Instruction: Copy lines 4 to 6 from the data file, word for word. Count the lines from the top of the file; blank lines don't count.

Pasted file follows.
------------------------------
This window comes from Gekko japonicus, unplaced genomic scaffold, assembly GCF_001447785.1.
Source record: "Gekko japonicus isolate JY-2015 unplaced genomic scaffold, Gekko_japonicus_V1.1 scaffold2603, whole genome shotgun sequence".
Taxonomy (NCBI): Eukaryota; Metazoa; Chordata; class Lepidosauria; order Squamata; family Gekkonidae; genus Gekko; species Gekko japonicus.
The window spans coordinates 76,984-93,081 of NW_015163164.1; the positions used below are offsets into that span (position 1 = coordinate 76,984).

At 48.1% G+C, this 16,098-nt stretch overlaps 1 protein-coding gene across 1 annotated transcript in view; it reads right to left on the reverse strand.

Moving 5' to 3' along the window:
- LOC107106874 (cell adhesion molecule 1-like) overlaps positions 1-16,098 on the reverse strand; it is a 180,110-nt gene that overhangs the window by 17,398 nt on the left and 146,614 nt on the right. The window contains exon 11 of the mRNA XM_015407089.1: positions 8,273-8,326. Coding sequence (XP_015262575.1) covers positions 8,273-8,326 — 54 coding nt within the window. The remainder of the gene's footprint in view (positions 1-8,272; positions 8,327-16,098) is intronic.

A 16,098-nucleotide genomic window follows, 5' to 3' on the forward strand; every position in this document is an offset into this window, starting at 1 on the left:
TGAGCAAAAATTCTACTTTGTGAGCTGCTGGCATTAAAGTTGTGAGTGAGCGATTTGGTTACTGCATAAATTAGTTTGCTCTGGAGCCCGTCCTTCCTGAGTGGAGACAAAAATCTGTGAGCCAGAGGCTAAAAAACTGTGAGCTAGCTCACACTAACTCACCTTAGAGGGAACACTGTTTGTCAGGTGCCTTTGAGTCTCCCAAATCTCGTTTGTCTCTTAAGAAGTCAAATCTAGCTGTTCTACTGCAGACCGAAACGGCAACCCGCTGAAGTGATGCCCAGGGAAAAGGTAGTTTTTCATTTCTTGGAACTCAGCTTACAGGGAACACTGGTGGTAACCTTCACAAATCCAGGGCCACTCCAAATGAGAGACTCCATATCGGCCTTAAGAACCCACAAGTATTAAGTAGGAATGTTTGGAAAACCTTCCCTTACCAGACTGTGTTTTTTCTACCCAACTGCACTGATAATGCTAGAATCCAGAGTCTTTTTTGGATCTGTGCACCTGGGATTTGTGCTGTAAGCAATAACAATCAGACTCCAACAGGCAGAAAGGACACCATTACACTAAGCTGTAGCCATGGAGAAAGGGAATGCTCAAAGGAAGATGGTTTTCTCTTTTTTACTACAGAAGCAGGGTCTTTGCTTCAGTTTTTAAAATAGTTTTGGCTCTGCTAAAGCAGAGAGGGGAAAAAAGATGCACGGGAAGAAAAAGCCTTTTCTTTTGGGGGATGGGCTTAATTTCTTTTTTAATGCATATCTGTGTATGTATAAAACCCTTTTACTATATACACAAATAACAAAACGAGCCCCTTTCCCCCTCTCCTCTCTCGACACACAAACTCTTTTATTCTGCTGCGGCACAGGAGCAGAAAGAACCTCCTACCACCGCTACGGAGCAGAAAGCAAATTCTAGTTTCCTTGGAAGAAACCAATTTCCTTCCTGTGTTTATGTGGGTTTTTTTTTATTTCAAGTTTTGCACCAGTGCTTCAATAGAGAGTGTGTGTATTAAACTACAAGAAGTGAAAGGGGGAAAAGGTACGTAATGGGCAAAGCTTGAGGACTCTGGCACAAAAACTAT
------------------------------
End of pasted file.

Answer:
The window spans coordinates 76,984-93,081 of NW_015163164.1; the positions used below are offsets into that span (position 1 = coordinate 76,984).

At 48.1% G+C, this 16,098-nt stretch overlaps 1 protein-coding gene across 1 annotated transcript in view; it reads right to left on the reverse strand.

Moving 5' to 3' along the window: